WebDAV moves on

WebDAV is a basis for a new kind of development tool that not only simplifies work on Web documents, but also transforms the read-only Web into a collaborative system. What's more, WebDAV brings the Web back to sharing documents between workgroups. The designers did well to implement WebDAV as an extension of HTTP rather than a separate protocol, which should mean tighter integration with Web software and increased usage of underutilized portions of HTTP. Developers will be the initial benefactors of this new system, but as editing tools become simpler, WebDAV can be put into the hands of end users as well.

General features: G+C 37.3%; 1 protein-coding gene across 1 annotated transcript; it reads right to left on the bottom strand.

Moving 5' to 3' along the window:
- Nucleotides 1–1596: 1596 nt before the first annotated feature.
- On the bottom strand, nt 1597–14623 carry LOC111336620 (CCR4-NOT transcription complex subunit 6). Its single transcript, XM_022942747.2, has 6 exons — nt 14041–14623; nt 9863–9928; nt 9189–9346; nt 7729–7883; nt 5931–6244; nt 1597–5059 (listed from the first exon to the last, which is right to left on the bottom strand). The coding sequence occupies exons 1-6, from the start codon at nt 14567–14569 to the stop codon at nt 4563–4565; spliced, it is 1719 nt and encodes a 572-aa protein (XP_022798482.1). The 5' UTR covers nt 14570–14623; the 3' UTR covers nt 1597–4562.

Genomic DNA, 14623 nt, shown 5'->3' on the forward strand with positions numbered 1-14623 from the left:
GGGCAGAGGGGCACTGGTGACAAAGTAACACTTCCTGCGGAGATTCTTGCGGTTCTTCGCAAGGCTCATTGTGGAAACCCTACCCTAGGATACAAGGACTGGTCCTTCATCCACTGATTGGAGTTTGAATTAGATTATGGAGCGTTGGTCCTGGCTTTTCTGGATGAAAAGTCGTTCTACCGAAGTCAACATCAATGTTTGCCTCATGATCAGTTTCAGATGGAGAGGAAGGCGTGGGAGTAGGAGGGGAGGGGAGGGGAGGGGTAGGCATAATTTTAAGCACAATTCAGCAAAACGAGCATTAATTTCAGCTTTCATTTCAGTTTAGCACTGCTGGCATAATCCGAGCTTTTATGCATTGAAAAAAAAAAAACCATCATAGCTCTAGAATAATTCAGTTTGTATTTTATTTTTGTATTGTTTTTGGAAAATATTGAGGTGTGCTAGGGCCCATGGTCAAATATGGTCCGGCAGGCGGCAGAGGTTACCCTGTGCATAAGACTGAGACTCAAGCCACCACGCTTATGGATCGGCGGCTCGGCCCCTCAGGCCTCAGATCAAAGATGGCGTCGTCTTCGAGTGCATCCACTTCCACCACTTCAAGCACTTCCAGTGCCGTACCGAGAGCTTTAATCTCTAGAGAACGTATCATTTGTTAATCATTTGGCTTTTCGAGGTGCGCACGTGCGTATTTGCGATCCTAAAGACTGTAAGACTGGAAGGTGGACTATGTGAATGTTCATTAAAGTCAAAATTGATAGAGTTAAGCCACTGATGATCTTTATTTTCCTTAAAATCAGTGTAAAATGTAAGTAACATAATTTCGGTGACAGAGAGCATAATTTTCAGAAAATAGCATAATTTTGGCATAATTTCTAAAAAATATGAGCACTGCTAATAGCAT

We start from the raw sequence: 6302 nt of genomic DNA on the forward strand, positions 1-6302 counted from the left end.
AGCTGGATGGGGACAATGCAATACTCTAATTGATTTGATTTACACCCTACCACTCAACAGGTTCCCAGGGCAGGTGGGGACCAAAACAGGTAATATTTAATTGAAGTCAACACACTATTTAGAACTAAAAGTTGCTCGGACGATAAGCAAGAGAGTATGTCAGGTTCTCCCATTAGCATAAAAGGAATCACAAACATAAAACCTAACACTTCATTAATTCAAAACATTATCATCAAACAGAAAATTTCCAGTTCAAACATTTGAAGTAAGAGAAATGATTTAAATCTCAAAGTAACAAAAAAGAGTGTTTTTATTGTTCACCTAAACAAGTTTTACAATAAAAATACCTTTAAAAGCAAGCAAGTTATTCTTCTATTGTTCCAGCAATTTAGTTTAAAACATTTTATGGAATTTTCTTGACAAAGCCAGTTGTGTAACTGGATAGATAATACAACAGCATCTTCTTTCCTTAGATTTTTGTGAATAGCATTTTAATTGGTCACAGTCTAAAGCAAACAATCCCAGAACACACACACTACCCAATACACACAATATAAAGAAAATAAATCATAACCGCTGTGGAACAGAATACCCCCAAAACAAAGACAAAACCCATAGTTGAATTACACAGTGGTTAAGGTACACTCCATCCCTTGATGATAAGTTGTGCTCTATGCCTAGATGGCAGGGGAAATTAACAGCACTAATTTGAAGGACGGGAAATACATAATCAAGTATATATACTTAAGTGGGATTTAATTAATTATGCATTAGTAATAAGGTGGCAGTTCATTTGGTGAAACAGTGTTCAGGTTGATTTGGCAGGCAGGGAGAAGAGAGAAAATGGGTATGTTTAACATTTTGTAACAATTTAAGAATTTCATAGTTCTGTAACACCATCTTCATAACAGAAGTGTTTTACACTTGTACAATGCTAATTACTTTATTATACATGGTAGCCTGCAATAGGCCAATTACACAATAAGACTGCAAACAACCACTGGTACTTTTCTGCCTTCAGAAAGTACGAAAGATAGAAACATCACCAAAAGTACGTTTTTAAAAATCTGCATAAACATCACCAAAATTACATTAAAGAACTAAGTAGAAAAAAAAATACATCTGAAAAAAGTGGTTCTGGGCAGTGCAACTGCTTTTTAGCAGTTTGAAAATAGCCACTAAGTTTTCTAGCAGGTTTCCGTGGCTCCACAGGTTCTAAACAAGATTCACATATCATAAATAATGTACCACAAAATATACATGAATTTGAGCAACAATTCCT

Even more relevant is the power that WebDAV brings to Web-based applications.

We can finally eliminate the need for CGI and third-party applications for Web forums, document changes, uploading files, and so on. Adding WebDAV to the Web editor's capabilities provides a standard mechanism that can be designed into the Web application, reducing the extra code that the application developer has to write simply to bring this same functionality to the Web.

WebDAV has been completed, but work continues on issues such as new access-control mechanisms, handling namespace bindings to properties, and redirecting resource requests. IETF is currently focusing on protocols regarding configuration management and version control, aspects not addressed by WebDAV.